Matt Del Vecchio: Very common. And, quite frankly, its quite insulting to mom or dad that you don’t want to take her sterling silverware that has to be polished every month. They paid a fortune for them and odds are they probably came for nothing. They paid a fortune for their bedroom set, their dining room set, that may not fit into where they’re going to. So, it’s emotional. So, downsizing is a very difficult process.

Just the fact though that you’re talking about it is actually very good because they’re thinking about it. You know we talk about the advantage or the benefit of a financial advisor when, okay, maybe it makes sense that we can sell the family home now, maybe it makes sense that we can go into senior community. Your financial advisor has sat down with mom, gone over the financial projections. You know what, you’re not going to run out of money because mom or dad are savers. They don’t spend money and they need that confidence usually from a third party to say, “okay you can do this.”

Then you have the conversation about downsizing. Sometimes it becomes so overwhelming that they back up and they say, “forget it, we’re just going to stay at home”, and now they have to navigate those stairs again and they’ve been having some issues. So, we always start with why less is more. Yes, start early to be able to get rid of those items that may not fit in or may not go with you. We say less is more because it’s also going to help with the value of your home. Eventually you’re going to have to stage it. Eventually there’s going to be people looking at your home and they don’t want to see clutter, so there’s a double benefit. You’re clearing out items and it’s also going to increase value to your home. Start as early as possible. We talk about the 6-month rule. If you haven’t used something in 6 months, and I’m not talking winter tires or winter coats — we’re in Canada after all. If you haven’t used something in 6 months, why are you keeping it?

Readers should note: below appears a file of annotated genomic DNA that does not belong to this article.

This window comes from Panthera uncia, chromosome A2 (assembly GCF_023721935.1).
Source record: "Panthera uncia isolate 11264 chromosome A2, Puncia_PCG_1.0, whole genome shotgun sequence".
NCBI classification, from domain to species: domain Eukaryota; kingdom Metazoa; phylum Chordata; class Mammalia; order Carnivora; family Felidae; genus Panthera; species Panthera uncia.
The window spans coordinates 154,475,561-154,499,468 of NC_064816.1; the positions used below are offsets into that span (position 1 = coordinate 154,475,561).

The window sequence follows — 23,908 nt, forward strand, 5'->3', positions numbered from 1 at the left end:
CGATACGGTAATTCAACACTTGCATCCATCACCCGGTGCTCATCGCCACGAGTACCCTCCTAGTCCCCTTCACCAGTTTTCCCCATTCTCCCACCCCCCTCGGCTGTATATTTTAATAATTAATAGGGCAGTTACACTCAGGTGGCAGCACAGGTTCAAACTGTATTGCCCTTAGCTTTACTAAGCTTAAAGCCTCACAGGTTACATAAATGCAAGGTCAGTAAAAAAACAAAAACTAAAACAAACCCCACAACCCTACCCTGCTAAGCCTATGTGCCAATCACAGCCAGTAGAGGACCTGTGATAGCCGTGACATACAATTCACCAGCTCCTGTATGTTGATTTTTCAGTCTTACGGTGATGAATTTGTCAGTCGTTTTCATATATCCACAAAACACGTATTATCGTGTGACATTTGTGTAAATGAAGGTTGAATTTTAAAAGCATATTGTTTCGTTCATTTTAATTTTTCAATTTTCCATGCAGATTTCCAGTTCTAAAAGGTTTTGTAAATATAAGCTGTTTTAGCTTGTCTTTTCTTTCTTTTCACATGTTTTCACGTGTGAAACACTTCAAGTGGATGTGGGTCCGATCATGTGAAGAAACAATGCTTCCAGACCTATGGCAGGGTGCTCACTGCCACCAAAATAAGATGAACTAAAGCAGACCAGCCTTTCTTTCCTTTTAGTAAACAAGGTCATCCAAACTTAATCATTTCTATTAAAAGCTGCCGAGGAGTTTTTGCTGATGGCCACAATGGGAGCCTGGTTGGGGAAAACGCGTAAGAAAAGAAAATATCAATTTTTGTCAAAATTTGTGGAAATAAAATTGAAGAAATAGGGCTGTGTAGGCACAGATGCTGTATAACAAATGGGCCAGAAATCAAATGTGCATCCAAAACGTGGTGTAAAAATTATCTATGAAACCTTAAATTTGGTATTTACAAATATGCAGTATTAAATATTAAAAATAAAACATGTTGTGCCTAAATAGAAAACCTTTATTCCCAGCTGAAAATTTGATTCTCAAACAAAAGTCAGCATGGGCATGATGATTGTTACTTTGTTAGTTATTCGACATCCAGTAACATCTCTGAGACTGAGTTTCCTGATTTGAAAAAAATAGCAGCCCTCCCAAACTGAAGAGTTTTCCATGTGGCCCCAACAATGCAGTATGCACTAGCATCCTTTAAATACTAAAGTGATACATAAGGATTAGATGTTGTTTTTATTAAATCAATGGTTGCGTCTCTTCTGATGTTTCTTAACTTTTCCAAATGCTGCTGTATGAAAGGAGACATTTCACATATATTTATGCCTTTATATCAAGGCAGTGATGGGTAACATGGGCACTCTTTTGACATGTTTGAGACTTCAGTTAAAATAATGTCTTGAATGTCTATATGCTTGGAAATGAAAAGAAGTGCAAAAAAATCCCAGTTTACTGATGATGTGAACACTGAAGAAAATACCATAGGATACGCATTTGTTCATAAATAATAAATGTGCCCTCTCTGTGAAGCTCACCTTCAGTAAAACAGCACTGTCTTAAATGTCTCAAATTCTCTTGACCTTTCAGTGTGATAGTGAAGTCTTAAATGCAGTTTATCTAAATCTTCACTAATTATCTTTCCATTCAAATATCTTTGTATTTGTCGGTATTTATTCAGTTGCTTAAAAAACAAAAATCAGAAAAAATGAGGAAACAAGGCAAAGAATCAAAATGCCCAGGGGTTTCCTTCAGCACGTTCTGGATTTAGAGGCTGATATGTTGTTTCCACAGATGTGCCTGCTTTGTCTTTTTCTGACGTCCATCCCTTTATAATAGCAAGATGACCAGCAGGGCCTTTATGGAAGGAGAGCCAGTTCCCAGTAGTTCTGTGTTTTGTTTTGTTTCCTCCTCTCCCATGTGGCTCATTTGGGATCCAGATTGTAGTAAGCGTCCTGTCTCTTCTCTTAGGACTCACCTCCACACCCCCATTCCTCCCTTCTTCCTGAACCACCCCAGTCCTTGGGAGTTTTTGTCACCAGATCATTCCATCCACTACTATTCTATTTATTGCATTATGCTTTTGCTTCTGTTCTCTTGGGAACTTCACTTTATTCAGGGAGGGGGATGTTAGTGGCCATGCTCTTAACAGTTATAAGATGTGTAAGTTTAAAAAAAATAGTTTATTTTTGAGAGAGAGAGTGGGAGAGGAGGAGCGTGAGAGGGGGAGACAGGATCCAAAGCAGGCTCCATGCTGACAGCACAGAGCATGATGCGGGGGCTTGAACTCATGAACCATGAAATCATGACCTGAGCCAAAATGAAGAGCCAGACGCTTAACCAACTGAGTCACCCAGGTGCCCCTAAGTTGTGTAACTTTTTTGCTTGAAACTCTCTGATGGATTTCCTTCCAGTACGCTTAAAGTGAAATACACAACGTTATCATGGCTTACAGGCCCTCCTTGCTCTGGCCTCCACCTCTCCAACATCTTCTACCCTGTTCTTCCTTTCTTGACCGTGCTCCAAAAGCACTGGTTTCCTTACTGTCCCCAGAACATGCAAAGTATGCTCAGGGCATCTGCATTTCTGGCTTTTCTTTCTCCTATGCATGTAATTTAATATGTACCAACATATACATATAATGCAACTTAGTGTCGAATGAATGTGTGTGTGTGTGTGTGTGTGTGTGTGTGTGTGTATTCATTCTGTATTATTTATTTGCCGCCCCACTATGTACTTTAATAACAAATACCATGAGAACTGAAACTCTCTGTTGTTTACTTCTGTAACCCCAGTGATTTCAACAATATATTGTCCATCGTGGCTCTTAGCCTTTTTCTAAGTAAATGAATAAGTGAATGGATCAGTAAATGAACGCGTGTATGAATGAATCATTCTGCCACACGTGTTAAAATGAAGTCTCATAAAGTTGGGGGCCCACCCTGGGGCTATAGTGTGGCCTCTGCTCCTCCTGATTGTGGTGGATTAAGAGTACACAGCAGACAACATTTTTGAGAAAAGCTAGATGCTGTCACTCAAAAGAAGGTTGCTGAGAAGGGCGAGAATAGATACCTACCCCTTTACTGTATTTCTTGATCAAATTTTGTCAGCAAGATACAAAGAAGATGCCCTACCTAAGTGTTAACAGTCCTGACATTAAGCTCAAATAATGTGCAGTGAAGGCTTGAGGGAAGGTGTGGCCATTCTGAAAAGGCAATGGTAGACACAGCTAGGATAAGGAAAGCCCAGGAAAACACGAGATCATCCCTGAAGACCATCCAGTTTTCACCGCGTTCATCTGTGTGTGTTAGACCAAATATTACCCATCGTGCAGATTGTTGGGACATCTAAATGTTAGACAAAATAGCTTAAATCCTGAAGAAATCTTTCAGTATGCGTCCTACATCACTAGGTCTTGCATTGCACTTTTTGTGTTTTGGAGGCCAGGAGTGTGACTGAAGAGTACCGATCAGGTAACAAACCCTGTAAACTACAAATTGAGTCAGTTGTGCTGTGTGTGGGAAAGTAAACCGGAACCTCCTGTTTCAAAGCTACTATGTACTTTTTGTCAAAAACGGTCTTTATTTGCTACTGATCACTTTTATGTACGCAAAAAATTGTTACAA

Sarah Widmeyer: That’s a tough one, Matt. That’s a tough one.


Matt Del Vecchio: It is. So, one way to help with that is start one room at a time. When you start one room at a time, it’s not as overwhelming. we always say have three piles. The ‘yes, I’m keeping’, the ‘maybe, I’m not sure’, and the ‘no pile, were going to get rid of that’. Once that no pile is established, do not leave the room without taking the no pile because what’s going to happen you’re going to have a tear of coffee and you’re going to go back to the room and, well, maybe that no pile starts to move to the maybe pile and you’re back at square one. So, always with that no pile, that’s it.